Learning Goals Overview
Articulating the learning goals for your course is essential for designing, delivering, and assessing it.
A note on terminology: The academy uses a number of possible terms for this concept, including course goals, course outcomes, learning outcomes, learning objectives, and more, with fine distinctions among them. With respect for that ongoing discussion, given that the new Stanford course evaluations are focused on assessing learning goals, we will use "learning goals" when discussing what you want your students to be able to do or demonstrate at the end of your class.
What to Include in Learning Goals
Given the topic and level of your course, first think about the following:
- Ideas students will understand (e.g., theories, approaches, perspectives, and other broad themes in your field)
- Information to apply in problem-solving (e.g., equations, facts, and other kinds of core knowledge)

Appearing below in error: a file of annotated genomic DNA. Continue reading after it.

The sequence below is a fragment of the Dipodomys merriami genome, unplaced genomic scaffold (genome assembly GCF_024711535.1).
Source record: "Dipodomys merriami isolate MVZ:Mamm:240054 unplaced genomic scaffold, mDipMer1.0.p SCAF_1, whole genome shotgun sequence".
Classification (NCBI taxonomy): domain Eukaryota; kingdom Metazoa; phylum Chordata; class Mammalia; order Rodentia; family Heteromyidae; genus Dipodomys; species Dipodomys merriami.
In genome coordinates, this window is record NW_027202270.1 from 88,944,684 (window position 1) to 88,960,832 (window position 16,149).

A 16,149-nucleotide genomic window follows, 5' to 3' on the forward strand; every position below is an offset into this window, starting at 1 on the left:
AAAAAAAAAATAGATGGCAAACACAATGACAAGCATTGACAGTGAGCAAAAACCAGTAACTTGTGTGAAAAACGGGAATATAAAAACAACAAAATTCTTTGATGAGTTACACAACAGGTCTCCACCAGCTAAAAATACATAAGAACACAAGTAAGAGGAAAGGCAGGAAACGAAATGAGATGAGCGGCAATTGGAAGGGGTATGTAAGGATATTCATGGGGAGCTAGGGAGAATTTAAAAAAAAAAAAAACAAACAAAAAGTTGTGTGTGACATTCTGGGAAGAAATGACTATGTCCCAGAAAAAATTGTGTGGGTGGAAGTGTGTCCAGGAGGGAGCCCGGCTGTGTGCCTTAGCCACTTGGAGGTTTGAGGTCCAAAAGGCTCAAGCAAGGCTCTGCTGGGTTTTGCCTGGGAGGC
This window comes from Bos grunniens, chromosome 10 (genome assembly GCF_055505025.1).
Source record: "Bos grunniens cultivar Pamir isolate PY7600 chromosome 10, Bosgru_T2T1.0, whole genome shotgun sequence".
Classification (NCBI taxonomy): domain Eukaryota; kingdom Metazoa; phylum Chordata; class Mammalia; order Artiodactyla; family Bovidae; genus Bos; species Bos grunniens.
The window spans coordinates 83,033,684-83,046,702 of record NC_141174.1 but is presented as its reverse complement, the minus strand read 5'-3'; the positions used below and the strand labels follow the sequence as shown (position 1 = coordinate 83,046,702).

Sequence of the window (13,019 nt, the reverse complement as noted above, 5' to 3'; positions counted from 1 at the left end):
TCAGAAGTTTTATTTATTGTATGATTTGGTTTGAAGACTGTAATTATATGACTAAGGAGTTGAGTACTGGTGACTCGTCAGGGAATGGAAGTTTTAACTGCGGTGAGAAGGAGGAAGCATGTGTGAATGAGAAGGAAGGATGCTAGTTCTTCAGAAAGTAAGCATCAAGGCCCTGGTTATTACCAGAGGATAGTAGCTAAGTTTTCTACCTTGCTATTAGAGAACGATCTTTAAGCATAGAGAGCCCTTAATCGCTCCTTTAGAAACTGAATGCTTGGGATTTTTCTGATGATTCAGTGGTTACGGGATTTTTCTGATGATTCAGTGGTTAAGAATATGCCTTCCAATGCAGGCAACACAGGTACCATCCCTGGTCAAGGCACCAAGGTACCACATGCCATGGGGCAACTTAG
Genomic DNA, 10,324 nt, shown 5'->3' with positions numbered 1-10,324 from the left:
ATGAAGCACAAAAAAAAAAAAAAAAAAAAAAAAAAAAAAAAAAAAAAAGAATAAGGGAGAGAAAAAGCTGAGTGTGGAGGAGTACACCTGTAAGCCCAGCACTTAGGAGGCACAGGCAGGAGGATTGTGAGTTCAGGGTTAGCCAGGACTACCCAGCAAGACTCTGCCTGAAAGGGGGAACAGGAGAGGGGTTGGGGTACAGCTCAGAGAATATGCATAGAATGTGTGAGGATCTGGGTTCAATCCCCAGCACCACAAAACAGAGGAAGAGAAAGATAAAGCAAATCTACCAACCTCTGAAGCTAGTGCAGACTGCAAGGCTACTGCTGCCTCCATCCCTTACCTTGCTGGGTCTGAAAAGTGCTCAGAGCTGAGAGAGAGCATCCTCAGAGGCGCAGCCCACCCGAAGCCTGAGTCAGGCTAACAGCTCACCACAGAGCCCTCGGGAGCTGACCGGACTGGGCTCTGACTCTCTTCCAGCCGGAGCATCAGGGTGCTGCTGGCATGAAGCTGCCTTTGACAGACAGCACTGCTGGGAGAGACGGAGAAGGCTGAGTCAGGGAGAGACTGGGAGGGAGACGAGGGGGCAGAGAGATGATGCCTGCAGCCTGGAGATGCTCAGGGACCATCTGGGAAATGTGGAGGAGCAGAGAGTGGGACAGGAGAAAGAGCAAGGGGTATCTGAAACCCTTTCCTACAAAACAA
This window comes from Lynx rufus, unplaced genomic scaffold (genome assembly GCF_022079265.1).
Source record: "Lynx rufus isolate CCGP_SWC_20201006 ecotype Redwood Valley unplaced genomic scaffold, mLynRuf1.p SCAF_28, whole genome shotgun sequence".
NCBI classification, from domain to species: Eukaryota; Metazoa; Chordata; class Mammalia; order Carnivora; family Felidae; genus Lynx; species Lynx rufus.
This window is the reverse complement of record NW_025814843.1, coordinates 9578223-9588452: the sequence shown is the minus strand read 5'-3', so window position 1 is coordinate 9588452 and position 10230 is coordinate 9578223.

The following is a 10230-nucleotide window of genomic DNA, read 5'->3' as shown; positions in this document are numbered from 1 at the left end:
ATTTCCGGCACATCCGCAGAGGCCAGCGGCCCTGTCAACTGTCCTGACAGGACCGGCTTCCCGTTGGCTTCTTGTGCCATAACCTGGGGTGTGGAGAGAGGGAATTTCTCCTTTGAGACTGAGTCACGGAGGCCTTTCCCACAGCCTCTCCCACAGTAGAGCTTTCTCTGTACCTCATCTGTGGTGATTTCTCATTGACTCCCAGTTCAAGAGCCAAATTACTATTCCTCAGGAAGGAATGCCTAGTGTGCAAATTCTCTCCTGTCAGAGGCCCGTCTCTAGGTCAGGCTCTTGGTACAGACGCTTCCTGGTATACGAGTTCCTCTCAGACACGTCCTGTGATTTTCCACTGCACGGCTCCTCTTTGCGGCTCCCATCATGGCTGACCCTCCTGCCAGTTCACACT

- Skills to develop (e.g., laboratory skills, problem-solving skills, creative skills, writing skills)
- Some faculty also ask what attitudes they want students to develop as a result of their course, such as love of the field; a critical, questioning stance toward texts; or an appreciation of cultural differences.
How to Phrase Learning Goals
Now turn these into measurable goals. Learning goals are what you want your students to be able to do at the end of the course, so use active verbs. Examples:
- Test hypotheses and draw correct inferences using quantitative analysis.
- Carry on a conversation with a native speaker in a friendly manner on topics such as daily life, hobbies, personal history, leisure time activities, and sharing personal episodes.
- Recognize patterns in observations of chemical phenomena and construct conceptual models to explain the phenomena.
Concrete verbs like those above are generally better at focusing student feedback than are “fuzzier” verbs, such as understand, know, learn, etc.
Learn more about Writing Learning Goals, including good examples from different disciplines.